Musing About Downtown and Our State Capitol Building

North Carolina State Capitol

My wife and I were recently traveling around New England and during one of the stops, I had a thought that I wanted to share. One of the things her and I do when traveling into new states in this country is to make a point to visit the capital city and see the capitol. The idea is to hopefully get to all 50 states one day. On our New England journey, we stopped in Augusta, Maine and something hit me as we walked around the building looking for good photo spots. Of the few capitols we’ve visited, there are some located within the city center and others that are not.

That thought doesn’t sound exciting at first so let’s compare a map view of the Maine Statehouse and our North Carolina Capitol.


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The thought that hit me was that I very much like how the NC Capitol is part of the fabric of downtown Raleigh and I think it’s clear in the map view above. You can see it when on Fayetteville Street. The Capitol grounds are practically a park and events are hosted there. People walk through it all the time. Because of it’s proximity to the core downtown, the capitol is public space and it mixes very well into our downtown.

I almost had a counter thought though. If you are thinking, like I later did, how can one compare a city of 400,000+ like Raleigh with Augusta, Maine’s 20,000? It’s likely that a larger city will naturally grow up around its capitol right? Well, take a look at the Oklahoma State Capitol in the population 500,000+ city of Oklahoma City.


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It could be worse.

14 Comments

  1. Thank God that our capitol is so well woven into the fabric of downtown streets. Oklahoma’s seems to be built right in the middle of some highway interchange. Also our capitol building is twenty times more handsome looking that either of the other two cities you mention.

  2. I agree. The layout of the Capitol and the unobstructed view from the south end of Fayetteville St is one of my favorite parts of downtown.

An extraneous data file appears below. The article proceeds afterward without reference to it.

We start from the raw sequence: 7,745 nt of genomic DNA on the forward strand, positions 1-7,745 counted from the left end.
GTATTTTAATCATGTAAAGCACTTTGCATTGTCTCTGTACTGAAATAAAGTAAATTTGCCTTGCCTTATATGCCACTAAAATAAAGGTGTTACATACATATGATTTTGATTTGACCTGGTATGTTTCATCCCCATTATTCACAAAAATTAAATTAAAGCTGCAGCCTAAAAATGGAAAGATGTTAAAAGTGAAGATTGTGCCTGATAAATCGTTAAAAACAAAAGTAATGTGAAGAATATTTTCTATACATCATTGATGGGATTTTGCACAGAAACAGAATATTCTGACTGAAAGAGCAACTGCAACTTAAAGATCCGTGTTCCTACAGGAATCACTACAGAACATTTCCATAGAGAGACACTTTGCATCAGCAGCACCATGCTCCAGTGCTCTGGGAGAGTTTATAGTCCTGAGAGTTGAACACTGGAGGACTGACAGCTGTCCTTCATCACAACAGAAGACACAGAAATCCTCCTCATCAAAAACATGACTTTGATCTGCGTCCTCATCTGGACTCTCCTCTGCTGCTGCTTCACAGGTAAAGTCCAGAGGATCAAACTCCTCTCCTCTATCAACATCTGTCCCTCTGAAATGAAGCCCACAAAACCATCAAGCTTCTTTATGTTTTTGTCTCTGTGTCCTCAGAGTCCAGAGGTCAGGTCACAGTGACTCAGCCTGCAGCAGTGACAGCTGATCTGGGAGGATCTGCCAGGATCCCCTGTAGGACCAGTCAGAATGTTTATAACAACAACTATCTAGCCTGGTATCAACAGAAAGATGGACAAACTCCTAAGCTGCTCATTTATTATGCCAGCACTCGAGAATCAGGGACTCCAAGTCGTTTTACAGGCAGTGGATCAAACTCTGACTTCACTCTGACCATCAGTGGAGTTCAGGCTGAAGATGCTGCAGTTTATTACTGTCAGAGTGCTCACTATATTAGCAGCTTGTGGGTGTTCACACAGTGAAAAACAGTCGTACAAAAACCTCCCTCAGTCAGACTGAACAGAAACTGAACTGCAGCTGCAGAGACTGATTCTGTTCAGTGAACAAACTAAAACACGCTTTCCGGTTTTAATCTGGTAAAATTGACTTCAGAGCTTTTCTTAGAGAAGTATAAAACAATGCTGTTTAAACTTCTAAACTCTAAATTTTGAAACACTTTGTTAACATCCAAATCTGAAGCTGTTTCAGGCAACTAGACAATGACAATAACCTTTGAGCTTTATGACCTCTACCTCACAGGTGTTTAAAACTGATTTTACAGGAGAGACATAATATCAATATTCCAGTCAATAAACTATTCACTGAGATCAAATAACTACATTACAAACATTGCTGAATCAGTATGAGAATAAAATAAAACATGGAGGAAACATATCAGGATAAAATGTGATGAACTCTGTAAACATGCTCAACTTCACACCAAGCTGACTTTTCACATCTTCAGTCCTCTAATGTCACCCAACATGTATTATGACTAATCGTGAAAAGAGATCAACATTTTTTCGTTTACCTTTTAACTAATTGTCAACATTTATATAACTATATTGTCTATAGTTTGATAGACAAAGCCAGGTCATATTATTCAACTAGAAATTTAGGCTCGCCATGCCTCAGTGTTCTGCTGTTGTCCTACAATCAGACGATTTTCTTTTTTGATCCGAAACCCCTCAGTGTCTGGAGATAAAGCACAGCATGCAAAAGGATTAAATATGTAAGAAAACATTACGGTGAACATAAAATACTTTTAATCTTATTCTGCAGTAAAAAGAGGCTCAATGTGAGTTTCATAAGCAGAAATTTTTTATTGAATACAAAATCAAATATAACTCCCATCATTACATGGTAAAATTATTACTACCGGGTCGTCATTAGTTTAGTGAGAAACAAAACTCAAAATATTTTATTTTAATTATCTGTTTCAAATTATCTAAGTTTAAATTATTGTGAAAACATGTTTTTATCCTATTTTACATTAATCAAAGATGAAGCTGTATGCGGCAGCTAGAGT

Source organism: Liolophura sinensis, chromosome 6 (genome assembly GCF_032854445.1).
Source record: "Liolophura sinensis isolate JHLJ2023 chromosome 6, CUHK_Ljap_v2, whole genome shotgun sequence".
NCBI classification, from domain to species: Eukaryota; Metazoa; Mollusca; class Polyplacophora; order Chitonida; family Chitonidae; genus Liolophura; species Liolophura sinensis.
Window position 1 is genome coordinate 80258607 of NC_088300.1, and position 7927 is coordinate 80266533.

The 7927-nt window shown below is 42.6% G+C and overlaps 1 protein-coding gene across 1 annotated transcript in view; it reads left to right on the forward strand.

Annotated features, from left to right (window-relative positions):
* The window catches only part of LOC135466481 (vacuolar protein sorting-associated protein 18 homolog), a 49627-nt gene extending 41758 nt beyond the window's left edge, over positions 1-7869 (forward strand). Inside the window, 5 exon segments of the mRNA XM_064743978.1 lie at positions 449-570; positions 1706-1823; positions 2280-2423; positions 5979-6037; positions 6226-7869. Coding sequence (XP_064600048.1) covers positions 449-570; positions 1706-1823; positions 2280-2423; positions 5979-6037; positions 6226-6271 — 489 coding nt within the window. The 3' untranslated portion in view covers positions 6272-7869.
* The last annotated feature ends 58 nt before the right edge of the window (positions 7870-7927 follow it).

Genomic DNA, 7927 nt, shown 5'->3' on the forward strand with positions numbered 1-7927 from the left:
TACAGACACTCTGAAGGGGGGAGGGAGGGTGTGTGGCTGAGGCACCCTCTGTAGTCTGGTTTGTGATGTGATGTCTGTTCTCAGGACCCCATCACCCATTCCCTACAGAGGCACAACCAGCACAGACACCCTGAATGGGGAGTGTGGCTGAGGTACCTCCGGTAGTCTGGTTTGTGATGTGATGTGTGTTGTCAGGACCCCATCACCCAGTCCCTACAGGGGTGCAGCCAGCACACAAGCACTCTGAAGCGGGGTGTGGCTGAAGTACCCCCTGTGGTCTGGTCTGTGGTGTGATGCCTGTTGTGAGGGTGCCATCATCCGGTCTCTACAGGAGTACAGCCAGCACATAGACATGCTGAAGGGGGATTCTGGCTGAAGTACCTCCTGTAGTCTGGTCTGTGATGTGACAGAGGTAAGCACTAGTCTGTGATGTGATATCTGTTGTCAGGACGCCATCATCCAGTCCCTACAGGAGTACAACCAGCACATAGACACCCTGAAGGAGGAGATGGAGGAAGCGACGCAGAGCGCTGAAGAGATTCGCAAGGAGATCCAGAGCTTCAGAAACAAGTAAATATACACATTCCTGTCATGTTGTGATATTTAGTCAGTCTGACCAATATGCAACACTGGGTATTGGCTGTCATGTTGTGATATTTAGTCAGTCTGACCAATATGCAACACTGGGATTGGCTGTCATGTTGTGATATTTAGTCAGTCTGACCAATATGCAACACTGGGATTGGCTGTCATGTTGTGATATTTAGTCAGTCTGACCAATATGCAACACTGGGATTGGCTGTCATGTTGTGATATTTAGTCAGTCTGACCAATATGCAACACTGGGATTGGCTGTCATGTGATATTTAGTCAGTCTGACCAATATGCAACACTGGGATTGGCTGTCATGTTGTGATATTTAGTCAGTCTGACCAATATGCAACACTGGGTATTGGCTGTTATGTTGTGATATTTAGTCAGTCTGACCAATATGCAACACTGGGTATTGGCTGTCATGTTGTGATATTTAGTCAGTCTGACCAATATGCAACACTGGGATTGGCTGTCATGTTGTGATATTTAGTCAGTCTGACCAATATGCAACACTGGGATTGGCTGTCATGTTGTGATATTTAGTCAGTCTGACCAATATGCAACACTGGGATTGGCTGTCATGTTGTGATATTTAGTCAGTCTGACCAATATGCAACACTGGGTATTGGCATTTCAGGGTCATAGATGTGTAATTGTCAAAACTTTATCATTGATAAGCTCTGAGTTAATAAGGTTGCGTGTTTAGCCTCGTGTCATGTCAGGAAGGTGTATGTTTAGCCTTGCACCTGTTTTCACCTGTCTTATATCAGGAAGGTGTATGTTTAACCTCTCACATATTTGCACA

3. State Capitols are a waste of money! Do away with them all.
    In all seriousness though, I think most State Capitols are placed according to elevation within the city/town. Therefore the term Capitol Hill? This way the citizens are reminded who really is in charge. Had Raleigh followed this trend the Capitol would have been located on the Bloomsbury Condo property, which is the old location of the Wake County Court House.

  4. Regarding Oklahoma City, keep in mind that its city limits include more than 600 square miles of land. Let’s put that into some perspective. In 2010, OKC had about 579,000 people in the land area that is double the size of Charlotte and more than 4 times the size of Raleigh. In other words, Raleigh has about 70% of OKC’s population in just 23% of its land mass. Keeping in mind that people complain about Raleigh being low density and suburban, OKC is one seriously spread out and low density city.

    OKC’s capitol building isn’t even the core of the city and is actually separated from the core by an Interstate highway. In fact, OKC has quite a few highways and limited access roads….I guess that’s appropriate for a city built on oil. While its core does have an arena and a baseball stadium nearby, one would actually be hard pressed to determine that it was actually a capital city by visiting its core.

    On the other hand, Raleigh is purposely built around the public square that is the capitol. It’s visible by car and/or foot approach from the north, south, west and (to a lesser extent), the east. There’s a formality and human scale to the center of the city that’s a treasure IMO.

  5. The term capitol hill is specific to DC and exists because the capitol building is literally on a hill. Don’t know about the “whose in charge” claim, but it would make sense for a city planner to put the capitol on a high point in the city in order to better display the purpose of the city. Also I really don’t understand the “abolish” all capitols comment. Where else would the legislature meet to discuss bills and run the government?